This is Thanksgiving week, as I write this, and time to be thankful for all the great nuts God has left for us. And I mean the kind you eat and the ones we have to learn to live with. As for those, remember we are commanded to love them. Have a great Thanksgiving!


Filed under Art and Design, Family History, Holidays

Birth of the Buffalo Trace Package

With most products, there is a story behind its birthing. Here is one such story known by but a few.

I was privileged to be on the team that was tasked with the development of the branding for the Buffalo Trace Distillery in Frankfort, KY and the design of the iconic Buffalo Trace Bourbon package. I worked for SPAR, Inc as the General Manager and Creative Director back then. SPAR was owned by Bill Goldring who owned the Sazerac Company and the Buffalo Trace Distillery among others. I am now retired and so is SPAR.

In the mid-nineties, Sazerac bought the old Ancient Age Distillery (now Buffalo Trace) and set about taking this 200-year-old run-down relic into the 21st century. Mark Brown was hired by Bill to lead that effort, and he has done nothing less than a fantastic job. SPAR was doing most of Sazerac’s package designs and advertising at the time, so we were brought into the process that would be responsible for the rebranding the Ancient Age Distillery and development of what would become its flagship brand.

That process began for me back in 1998 when Mark set up a committee, which consisted of himself, me, the bourbon brand manager, VP national sales manager, the VP legal, and the VP distillery production manager. Mark began the process by calling the team together and giving us all a history lesson on the old distillery. He then took us on tours of every distillery in Kentucky and later Jack Daniels in Lynchburg, TN. He wanted us to see what others had done (or not done) with their facilities in building a “home place.” Some, like Jim Beam, had been very successful drawing many visitors to the distillery for tours, and Beam was not easy to find. The Ancient Age Distillery was not far off an interstate and much easier to find but had only a small fraction of Beam’s visitors. And rightly so; it was, to put it bluntly, pretty much a dump that made good whiskey. That would change as anyone who has visited the Buffalo Trace Distillery lately will testify.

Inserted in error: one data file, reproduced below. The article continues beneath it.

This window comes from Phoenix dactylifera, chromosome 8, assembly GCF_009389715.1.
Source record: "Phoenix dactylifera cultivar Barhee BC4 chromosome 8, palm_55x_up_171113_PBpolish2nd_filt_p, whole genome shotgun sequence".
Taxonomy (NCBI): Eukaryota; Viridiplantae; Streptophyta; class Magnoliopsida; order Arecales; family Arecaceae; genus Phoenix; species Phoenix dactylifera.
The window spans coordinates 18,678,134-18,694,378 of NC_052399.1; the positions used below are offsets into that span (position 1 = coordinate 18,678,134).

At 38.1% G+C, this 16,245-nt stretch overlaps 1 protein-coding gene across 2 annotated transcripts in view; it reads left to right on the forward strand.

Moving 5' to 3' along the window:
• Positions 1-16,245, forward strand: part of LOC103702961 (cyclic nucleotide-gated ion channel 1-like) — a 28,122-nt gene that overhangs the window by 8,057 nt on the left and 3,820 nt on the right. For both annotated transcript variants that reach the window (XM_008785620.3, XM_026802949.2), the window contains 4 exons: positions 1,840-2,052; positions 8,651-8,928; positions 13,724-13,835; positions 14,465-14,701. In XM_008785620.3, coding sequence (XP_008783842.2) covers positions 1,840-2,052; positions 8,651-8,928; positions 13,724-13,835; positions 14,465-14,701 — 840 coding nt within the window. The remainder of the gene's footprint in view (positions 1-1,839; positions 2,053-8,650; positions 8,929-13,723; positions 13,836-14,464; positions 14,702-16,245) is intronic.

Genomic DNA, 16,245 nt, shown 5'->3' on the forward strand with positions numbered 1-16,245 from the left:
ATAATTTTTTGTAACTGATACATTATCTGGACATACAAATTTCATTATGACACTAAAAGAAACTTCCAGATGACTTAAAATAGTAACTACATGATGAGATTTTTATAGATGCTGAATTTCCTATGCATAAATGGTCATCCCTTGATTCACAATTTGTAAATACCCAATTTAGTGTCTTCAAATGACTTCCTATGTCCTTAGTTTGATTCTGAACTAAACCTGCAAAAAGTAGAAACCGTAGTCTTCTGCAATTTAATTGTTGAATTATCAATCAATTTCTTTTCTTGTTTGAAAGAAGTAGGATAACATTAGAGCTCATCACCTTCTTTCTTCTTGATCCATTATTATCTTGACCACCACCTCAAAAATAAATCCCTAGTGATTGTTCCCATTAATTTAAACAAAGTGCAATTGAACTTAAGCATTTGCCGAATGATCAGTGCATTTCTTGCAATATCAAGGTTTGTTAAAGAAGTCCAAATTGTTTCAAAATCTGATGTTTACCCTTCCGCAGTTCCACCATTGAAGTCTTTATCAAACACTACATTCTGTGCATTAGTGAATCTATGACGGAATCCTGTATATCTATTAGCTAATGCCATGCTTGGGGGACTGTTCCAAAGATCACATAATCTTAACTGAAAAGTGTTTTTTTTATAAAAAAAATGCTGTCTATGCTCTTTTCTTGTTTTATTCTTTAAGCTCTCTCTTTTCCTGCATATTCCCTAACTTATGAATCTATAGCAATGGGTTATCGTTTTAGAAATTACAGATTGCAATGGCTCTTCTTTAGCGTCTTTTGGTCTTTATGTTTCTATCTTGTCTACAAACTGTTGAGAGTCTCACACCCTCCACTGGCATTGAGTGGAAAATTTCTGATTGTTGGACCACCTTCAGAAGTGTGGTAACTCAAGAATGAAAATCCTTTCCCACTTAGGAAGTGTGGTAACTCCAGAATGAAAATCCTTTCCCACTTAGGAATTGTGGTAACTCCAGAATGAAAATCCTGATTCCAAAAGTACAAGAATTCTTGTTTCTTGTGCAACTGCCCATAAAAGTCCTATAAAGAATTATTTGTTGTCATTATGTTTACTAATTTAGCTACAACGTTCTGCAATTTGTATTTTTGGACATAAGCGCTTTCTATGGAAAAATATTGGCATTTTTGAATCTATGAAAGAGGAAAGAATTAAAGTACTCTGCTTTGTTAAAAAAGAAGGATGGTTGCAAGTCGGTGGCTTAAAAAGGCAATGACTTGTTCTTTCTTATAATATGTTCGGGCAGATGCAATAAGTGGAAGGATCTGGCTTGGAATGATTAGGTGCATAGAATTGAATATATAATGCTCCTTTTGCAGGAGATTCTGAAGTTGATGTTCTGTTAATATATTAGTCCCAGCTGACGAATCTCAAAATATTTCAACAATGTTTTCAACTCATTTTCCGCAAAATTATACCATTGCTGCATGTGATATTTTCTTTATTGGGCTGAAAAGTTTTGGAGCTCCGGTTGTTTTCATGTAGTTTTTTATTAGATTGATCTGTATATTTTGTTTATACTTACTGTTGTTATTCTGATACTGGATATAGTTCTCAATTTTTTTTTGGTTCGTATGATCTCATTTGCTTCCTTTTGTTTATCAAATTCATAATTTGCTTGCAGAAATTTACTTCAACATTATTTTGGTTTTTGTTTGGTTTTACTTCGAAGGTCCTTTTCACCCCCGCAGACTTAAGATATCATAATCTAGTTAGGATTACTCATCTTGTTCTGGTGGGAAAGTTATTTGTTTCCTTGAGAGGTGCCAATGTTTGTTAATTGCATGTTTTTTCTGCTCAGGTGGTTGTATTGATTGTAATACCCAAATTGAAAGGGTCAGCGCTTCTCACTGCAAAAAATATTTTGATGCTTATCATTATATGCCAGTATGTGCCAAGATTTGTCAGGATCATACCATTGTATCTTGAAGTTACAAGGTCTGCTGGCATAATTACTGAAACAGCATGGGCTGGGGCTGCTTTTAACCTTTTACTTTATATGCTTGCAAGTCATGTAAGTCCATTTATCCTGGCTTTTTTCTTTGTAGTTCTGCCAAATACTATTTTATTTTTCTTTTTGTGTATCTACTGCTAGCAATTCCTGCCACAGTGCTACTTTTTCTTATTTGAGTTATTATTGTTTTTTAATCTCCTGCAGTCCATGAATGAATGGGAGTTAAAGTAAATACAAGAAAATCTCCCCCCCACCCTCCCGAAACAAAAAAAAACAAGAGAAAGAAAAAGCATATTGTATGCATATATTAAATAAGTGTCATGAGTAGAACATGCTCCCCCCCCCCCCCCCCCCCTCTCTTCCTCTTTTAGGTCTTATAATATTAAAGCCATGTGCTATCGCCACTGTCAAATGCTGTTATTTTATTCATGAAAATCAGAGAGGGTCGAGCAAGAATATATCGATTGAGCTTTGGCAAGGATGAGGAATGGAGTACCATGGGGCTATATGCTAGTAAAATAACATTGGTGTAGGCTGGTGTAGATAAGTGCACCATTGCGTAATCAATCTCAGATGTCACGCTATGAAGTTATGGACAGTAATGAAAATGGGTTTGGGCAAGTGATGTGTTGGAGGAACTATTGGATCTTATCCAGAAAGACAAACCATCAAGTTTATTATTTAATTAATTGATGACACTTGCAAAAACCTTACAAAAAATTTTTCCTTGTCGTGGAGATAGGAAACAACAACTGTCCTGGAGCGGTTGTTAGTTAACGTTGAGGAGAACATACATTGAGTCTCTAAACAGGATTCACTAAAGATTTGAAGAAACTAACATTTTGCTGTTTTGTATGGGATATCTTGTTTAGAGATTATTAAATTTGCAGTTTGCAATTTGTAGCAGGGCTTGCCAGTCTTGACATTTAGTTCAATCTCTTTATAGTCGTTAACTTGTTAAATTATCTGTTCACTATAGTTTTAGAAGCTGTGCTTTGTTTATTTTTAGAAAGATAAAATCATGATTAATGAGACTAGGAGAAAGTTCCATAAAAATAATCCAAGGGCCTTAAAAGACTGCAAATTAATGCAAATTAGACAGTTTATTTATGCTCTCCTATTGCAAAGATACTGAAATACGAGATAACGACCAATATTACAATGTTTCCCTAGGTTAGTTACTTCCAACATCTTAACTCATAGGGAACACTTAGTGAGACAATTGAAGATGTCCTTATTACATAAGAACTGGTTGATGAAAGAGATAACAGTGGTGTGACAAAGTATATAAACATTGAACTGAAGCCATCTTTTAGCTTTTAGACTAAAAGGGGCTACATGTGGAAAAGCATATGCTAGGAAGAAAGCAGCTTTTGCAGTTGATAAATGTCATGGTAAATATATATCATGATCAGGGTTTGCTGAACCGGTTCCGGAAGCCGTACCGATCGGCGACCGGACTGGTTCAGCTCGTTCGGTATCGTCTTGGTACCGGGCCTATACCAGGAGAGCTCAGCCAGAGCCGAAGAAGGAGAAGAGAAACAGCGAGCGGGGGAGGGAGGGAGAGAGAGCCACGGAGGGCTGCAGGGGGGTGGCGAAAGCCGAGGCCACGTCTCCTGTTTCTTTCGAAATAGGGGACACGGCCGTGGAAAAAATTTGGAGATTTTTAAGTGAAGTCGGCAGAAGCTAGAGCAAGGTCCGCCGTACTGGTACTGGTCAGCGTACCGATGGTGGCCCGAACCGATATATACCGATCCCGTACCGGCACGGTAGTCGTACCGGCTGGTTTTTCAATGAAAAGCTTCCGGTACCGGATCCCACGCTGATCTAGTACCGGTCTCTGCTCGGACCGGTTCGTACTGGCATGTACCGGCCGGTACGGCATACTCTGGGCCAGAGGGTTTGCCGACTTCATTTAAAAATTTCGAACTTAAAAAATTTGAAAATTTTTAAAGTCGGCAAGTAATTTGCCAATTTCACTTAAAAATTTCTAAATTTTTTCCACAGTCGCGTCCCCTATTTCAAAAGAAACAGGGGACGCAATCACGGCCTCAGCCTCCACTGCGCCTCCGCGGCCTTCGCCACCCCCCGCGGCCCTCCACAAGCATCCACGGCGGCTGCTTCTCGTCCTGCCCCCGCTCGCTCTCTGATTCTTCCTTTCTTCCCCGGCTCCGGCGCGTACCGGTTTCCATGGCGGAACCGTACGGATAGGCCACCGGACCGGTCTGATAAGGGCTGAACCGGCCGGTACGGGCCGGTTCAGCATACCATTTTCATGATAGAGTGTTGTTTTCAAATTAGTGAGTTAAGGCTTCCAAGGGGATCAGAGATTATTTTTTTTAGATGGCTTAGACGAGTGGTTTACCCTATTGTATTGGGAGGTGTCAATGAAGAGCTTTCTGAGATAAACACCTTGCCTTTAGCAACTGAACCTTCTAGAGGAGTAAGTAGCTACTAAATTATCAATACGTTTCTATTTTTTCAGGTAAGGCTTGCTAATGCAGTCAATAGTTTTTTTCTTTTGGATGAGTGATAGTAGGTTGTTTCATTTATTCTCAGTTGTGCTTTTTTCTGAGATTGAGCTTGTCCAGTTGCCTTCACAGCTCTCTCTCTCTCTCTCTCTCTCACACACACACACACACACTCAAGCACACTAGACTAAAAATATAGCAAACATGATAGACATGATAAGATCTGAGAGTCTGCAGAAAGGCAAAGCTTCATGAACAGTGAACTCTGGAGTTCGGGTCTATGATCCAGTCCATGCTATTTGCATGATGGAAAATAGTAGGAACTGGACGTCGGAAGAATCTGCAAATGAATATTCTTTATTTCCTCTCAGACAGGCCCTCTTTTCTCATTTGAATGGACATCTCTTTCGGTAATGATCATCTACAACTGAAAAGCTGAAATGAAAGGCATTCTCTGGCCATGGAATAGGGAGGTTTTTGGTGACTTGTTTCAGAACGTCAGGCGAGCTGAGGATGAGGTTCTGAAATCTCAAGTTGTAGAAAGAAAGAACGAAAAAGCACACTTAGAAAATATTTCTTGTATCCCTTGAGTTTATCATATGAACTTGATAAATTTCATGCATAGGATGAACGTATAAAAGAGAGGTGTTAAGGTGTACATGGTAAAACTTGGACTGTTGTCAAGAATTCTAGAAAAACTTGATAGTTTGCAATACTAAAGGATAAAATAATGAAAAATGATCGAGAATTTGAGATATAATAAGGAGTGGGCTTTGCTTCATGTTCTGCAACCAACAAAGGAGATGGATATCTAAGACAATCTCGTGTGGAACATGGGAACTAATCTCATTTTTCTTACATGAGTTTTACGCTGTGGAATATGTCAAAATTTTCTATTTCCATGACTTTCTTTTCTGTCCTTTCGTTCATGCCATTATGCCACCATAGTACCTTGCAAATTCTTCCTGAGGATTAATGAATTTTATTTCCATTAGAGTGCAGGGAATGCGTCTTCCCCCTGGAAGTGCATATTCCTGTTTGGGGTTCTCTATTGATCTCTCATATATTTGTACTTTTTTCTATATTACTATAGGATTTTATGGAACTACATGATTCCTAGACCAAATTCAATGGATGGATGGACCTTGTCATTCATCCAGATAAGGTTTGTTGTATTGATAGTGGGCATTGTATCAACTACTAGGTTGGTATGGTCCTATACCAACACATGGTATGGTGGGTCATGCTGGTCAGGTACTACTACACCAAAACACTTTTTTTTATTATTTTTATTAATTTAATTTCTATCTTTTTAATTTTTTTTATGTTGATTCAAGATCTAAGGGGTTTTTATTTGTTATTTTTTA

During the process of cleaning up the distillery site, it was discovered that the buildings had, at one time, been painted dark green and copper orange. These colors eventually became the livery colors for the distillery and its branding.

Mark carefully led the development team to choose “Buffalo Trace” for the distillery name because of its history of sitting alongside the Kentucky River at the site where huge buffalo herds had once crossed in their migrations, cutting large swaths through the forests that became known as the Great Buffalo Trace. It was a great choice, and he got no resistance from the rest of the team, so the name became The Buffalo Trace Distillery, and the flagship brand would also carry that name.

The team began to consider design parameters for the branding logo and package design. We wanted something that looked completely authentic and would become iconic. Mark referred to the need for a “wow factor” in the final package design. He also “suggested” the bottle should be short rather than tall, shapely, and have a bulbous neck to resemble an old pot still. As part of the indoctrination process of visiting distilleries in Kentucky, I toured the Oscar Getz Bourbon Museum in Bardstown, KY to view old packages, taking lots of pictures. Special mention had been made in the team meetings that the package had to have a traditional cork finish (closure), thus I focused on what those kinds of finishes looked like on 100+ year-old bourbon packages. Buried in the requests was one by Mark that we consider creating a “buffalo swoosh,” a stylized rendering of a buffalo, that could be used much like the way Nike uses their swoosh. Other than that and the certainty that a buffalo would be in there somewhere, that is pretty much what I gave my designers to work with when I got back to New Orleans.